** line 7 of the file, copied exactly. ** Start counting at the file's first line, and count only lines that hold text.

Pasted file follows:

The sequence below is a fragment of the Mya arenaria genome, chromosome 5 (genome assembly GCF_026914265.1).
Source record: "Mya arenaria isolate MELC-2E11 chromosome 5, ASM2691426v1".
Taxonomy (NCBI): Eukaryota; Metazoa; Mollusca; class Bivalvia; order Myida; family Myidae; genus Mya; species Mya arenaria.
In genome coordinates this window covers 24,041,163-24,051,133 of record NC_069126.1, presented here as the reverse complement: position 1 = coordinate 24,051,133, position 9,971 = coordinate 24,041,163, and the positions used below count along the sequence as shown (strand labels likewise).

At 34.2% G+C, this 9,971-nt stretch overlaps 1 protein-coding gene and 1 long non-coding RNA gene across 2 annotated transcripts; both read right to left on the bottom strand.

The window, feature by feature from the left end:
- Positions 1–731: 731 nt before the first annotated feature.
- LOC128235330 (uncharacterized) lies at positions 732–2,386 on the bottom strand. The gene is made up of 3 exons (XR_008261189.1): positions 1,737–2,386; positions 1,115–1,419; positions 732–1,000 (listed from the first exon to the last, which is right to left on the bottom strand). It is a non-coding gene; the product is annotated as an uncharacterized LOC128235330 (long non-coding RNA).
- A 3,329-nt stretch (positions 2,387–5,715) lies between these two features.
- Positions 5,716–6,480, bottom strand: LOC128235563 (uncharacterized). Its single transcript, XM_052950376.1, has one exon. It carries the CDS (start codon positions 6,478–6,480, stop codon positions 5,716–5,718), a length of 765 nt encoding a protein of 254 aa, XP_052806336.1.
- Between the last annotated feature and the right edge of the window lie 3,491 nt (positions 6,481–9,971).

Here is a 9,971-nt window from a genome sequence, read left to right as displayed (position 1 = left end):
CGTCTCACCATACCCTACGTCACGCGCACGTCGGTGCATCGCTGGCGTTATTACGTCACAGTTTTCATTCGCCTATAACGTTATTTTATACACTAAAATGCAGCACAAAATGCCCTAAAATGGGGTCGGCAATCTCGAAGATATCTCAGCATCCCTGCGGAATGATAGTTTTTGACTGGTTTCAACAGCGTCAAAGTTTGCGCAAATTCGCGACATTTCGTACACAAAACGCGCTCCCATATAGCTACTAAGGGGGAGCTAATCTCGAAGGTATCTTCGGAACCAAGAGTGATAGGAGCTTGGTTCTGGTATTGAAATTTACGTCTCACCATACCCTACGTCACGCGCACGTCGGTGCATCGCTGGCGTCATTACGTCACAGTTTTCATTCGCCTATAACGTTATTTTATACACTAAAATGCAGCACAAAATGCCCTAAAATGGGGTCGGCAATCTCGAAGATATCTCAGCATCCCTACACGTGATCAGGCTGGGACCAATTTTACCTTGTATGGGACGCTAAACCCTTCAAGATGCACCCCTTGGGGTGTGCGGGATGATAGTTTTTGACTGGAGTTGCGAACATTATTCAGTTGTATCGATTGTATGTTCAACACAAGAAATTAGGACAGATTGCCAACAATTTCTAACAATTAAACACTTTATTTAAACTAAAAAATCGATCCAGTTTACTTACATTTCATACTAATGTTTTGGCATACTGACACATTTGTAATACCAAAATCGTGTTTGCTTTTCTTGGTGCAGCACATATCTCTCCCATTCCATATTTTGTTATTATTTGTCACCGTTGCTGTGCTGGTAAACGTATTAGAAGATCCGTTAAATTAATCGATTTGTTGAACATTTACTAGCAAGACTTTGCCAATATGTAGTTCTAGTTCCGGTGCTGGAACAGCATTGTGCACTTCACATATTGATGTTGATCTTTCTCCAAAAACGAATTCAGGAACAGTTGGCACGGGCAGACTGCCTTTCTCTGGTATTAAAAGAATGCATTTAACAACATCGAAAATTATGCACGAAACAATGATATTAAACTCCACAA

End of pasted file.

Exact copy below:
- Positions 1–731: 731 nt before the first annotated feature.